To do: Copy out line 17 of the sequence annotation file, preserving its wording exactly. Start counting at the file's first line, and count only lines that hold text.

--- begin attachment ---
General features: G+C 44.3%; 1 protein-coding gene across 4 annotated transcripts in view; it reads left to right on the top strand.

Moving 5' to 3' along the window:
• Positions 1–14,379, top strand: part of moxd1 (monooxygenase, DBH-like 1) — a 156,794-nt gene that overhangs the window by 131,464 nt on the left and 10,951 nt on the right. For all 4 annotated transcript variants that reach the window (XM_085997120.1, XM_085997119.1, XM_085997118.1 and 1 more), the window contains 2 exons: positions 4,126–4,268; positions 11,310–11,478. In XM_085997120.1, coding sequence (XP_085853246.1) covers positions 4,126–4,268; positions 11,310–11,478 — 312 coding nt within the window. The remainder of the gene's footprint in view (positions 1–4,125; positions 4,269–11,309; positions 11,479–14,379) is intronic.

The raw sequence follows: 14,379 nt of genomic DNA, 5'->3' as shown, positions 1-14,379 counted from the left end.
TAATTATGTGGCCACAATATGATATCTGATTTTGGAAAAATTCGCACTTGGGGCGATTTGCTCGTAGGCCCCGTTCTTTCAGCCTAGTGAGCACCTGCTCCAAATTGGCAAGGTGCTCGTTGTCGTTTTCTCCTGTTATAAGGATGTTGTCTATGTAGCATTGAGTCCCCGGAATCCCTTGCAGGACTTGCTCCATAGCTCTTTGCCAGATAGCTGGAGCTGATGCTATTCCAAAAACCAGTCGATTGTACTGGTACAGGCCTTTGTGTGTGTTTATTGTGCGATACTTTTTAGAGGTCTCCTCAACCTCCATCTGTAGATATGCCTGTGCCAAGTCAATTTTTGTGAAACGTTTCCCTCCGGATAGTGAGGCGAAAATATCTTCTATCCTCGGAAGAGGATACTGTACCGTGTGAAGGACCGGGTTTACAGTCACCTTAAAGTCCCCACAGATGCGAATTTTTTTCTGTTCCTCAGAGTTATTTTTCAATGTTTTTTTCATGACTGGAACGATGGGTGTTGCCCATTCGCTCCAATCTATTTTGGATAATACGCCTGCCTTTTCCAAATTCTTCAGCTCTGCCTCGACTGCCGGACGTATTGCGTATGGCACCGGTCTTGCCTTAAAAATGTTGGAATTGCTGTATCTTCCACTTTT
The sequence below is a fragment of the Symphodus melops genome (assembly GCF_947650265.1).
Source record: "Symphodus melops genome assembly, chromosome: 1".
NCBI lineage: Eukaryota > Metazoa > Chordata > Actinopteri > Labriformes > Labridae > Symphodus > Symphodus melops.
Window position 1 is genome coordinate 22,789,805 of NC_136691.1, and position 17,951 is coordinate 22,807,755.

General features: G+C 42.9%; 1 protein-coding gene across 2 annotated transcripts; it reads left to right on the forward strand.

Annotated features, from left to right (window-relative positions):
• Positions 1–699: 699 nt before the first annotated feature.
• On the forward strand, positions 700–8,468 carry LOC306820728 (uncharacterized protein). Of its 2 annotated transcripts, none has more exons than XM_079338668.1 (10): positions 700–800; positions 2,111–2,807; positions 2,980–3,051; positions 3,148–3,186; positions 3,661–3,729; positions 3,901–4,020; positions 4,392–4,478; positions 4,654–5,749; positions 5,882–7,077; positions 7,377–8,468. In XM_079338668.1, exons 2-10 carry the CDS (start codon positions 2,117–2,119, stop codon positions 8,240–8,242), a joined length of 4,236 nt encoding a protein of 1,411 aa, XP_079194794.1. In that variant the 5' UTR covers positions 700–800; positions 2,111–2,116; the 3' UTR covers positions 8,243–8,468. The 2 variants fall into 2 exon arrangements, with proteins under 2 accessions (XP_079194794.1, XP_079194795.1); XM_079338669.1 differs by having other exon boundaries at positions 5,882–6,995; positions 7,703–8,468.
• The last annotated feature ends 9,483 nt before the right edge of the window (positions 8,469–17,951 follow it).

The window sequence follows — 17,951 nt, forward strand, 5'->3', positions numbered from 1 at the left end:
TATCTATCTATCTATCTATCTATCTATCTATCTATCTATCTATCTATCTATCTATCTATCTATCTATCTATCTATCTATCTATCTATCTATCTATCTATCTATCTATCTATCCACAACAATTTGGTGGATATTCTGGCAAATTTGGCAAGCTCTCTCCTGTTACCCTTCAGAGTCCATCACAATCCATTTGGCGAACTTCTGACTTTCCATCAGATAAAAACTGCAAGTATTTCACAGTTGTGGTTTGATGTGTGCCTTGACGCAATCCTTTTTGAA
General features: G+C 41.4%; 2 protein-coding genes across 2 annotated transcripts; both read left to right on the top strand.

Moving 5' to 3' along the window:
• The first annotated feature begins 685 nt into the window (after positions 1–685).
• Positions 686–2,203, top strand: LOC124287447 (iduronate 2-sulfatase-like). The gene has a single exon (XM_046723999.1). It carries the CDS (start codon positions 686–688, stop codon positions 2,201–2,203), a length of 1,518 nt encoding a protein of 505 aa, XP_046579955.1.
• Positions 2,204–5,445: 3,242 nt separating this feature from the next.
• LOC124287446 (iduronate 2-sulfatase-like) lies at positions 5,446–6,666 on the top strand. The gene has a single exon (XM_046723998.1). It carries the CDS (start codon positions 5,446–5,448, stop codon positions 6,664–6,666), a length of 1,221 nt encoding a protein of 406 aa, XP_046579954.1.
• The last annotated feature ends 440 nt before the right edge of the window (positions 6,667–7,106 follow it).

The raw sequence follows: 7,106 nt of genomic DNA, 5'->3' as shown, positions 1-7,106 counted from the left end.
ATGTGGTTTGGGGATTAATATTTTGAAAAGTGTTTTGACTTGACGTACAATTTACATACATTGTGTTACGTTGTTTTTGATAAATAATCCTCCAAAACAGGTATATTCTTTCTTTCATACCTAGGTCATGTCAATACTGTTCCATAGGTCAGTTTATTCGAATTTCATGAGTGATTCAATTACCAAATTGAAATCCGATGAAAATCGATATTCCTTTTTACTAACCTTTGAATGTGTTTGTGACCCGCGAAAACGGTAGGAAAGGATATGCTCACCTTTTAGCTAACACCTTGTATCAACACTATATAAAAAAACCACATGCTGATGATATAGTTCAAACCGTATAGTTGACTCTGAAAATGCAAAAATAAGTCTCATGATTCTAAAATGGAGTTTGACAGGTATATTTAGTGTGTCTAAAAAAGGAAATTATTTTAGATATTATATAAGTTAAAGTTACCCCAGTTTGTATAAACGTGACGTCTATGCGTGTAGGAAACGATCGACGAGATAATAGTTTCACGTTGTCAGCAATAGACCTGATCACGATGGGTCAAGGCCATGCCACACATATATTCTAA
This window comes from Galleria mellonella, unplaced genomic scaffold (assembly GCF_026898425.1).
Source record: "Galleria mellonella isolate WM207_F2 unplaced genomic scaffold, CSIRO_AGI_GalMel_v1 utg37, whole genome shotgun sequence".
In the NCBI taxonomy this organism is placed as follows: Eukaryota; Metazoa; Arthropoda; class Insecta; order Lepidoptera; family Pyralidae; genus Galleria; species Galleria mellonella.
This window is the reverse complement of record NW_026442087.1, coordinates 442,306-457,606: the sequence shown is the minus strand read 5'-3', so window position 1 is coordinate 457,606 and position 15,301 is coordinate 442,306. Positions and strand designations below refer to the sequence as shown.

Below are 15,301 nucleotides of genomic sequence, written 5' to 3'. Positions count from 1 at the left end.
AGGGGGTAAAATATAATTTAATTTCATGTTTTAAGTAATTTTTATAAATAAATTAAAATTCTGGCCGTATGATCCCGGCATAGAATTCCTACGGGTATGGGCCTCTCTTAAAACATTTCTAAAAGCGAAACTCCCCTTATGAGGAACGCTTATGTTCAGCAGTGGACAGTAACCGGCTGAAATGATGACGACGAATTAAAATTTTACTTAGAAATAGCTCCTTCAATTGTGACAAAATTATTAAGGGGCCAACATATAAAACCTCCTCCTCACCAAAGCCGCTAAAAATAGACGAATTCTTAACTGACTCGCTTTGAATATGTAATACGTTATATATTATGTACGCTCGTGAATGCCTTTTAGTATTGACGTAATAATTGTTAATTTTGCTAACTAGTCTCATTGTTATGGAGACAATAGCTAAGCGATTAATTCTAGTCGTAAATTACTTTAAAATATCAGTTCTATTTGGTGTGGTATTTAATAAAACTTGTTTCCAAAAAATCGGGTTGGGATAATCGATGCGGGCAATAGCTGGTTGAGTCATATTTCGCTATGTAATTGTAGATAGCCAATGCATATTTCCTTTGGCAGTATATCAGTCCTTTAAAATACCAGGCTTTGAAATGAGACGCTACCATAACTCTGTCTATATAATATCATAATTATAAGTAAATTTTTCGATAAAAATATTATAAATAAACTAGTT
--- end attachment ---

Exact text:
General features: G+C 41.4%; 2 protein-coding genes across 2 annotated transcripts; both read left to right on the top strand.